The Trump campaign was notable for having a number of passionate slogans and repetitive rhetorical phrases that seemed devoid of detail but that resonated with his followers. The candidate promised to “Make America Great Again,” “Drain the Swamp,” and ensure that there would be “so much winning”—but he offered very few specifics of actual policies or steps that his proposed administration would pursue. As cultural critic Lee Siegel wrote in the Columbia Journalism Review, Trump had no consistent narrative. The campaign’s key message to “Make America Great Again,” in particular, was widely ridiculed by critics. They demanded to know, specifically, which era of greatness this referred to: Was it an era that included slavery? Genocidal wars against Native Americans? The subservience of women? Or rampant industrial pollution?
Critics and fans alike also had difficulty pinning down Trump himself. He was a former Democrat running as a Republican, a man with an outsized belief in his greatness who appeared desperate for validation, and a self-proclaimed billionaire (though no one could confirm this definitively) who purported to be anti-elite and a regular guy. Everything about him seemed inherently and perpetually contradictory—he was everything from cheeseburgers to chandeliers.
Likewise, Sharad Joshi, the founding force behind the Shetkari Sanghatana and the charismatic face of the movement from its inception until his death in 2015, was equally difficult to pigeonhole. In almost every respect, Joshi was an unlikely leader of provincial villagers. He was an urbanite and a neophyte to agricultural life. He was cosmopolitan—highly educated, fluent in English, and a former United Nations official who had been posted in Switzerland. He was also a Brahmin—a high elite in the Indian caste pecking order. On the surface, he represented everything that the frustrated rural masses normally rejected.
Similar to the Trump campaign’s rallies and media productions, Sanghatana gatherings and propaganda were rich with repetitive chants and slogans that often struck observers as having more passion and flair than consistency. Most notable among these was the call for King Bali’s return. Like Trump’s own “great again” version of the past, this supposed golden age of Bali’s rule lacked a clear definition of when, in what way, or for whom it was golden.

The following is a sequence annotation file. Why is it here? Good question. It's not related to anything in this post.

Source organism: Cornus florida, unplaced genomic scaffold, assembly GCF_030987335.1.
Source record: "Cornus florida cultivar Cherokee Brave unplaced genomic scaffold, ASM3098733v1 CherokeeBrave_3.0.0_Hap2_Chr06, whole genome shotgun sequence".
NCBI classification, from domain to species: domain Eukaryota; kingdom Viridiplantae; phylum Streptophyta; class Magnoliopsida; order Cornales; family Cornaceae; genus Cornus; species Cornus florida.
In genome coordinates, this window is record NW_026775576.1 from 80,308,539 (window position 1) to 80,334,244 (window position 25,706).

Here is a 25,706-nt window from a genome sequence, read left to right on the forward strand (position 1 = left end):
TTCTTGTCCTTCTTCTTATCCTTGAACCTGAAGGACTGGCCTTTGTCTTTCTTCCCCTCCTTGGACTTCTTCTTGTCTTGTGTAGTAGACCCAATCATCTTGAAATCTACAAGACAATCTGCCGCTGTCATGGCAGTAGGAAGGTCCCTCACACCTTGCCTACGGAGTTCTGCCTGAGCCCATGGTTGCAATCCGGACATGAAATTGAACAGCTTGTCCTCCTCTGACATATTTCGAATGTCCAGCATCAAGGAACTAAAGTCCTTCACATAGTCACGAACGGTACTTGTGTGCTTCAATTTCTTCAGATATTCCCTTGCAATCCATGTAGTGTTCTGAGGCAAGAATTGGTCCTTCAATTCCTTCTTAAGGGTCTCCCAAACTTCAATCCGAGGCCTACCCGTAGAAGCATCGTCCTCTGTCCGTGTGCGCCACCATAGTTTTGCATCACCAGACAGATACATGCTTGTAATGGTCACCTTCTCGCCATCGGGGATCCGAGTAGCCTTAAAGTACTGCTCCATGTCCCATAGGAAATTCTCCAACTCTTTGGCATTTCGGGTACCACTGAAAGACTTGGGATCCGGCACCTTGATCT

Joshi was not at all a Trumpian figure—never a bully, never a vulgarian. During my fieldwork, I met with him many times at the Sanghatana’s headquarters, at rural training camps and rallies, and in his country home to discuss the movement. I admired and respected him, even when we disagreed. But many observers found it intolerable that he was pushing economic liberalization and deregulation as a panacea for the masses when it seemed so unlikely that benefits would trickle down to his poorest supporters, whose interests he claimed to represent. Observers also accused Joshi of collaborating with caste and religious chauvinists while vociferously calling for caste unity and secularism. Critics were outraged that, somehow, the movement’s slogans and demands seemed to create space for so many contradictory possibilities.
The call to restore Bali’s kingdom is a key window on these contradictions. Rural Maharashtrians identify deeply with this figure who, according to Hindu classical texts and living folklore, was profoundly honorable and unfairly deposed by the powerful Brahminical gods. But while Shetkari Sanghatana supporters were unanimous in their calls for Bali’s return, they differed sharply in their interpretations of what Bali and his kingdom meant as an ideal. For some, Bali represented the interests of “rural folk” in general. For others, he characterized the historically dominant and better-off agrarian castes. For still others, he embodied the poorest, most oppressed members of rural society.
It’s understandable that critics viewed all this ambiguity as a problem and that they expressed surprise that Sanghatana followers didn’t demand that their leader endow the idea of King Bali with more specific social meaning. But they were missing a crucial aspect of ambiguity. Unclear, ambiguous symbols—including leaders themselves as symbols—do not lack meaning. On the contrary, they are overabundantly rich with it—it’s just that they don’t mean the same things to everybody.